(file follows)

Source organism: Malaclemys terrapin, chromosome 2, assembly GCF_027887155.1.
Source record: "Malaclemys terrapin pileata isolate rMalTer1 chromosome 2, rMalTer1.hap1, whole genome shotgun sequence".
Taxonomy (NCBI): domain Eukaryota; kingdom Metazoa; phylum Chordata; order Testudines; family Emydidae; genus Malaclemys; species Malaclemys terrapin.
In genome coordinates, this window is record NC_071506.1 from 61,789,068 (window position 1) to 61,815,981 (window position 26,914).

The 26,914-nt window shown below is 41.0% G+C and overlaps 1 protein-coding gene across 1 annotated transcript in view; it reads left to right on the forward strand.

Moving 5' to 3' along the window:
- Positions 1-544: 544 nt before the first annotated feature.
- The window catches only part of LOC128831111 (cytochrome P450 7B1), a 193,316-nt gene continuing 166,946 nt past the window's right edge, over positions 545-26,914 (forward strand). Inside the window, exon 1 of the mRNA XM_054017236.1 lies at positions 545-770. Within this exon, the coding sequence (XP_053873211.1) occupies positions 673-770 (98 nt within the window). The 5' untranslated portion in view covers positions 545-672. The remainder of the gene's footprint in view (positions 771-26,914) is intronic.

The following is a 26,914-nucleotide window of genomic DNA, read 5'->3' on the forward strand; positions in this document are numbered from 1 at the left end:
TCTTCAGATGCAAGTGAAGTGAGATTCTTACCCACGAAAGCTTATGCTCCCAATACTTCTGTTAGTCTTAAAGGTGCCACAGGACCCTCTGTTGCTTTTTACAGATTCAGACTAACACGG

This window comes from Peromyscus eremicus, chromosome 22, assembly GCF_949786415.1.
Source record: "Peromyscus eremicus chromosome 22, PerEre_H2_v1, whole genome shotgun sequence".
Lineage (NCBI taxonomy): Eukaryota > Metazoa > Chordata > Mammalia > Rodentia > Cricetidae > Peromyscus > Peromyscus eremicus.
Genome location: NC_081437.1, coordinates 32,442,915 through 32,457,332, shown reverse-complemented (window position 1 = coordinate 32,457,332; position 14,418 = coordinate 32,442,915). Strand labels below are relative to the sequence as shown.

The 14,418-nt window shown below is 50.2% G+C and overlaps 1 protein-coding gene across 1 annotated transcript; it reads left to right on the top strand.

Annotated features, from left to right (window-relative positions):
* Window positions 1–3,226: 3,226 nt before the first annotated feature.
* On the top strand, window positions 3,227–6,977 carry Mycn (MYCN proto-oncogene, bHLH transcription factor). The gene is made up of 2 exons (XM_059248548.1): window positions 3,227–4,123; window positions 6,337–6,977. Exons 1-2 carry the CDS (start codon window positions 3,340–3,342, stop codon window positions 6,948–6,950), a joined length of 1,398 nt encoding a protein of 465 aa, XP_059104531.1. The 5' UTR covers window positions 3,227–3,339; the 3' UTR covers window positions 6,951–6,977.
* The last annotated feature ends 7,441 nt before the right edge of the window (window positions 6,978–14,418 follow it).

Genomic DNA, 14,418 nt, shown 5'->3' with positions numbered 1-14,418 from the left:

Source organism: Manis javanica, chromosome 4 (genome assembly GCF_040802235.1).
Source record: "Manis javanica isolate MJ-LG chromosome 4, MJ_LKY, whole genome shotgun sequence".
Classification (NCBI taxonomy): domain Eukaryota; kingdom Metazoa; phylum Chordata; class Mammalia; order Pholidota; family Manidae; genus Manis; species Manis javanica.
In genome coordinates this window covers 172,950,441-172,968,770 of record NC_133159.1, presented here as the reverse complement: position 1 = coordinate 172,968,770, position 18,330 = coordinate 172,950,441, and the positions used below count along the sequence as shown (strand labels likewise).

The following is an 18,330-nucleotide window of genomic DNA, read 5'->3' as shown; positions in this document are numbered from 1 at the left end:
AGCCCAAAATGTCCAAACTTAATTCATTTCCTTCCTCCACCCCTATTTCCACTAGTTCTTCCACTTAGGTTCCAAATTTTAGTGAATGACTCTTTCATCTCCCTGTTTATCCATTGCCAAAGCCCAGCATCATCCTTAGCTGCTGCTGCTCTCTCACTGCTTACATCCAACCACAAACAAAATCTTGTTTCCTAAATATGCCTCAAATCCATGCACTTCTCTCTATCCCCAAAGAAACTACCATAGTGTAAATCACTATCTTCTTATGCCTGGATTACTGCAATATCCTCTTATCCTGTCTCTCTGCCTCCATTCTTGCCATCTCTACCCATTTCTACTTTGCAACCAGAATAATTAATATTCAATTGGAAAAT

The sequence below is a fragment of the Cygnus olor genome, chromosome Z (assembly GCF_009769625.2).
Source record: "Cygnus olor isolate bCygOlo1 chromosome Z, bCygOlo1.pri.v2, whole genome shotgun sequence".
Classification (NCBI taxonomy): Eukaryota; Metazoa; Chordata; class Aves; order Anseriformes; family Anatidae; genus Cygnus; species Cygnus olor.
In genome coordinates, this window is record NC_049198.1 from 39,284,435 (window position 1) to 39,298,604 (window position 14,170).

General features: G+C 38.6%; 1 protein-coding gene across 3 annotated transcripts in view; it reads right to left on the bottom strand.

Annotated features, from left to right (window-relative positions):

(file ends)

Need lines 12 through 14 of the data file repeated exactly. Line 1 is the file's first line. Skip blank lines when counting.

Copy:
Source record: "Peromyscus eremicus chromosome 22, PerEre_H2_v1, whole genome shotgun sequence".
Lineage (NCBI taxonomy): Eukaryota > Metazoa > Chordata > Mammalia > Rodentia > Cricetidae > Peromyscus > Peromyscus eremicus.
Genome location: NC_081437.1, coordinates 32,442,915 through 32,457,332, shown reverse-complemented (window position 1 = coordinate 32,457,332; position 14,418 = coordinate 32,442,915). Strand labels below are relative to the sequence as shown.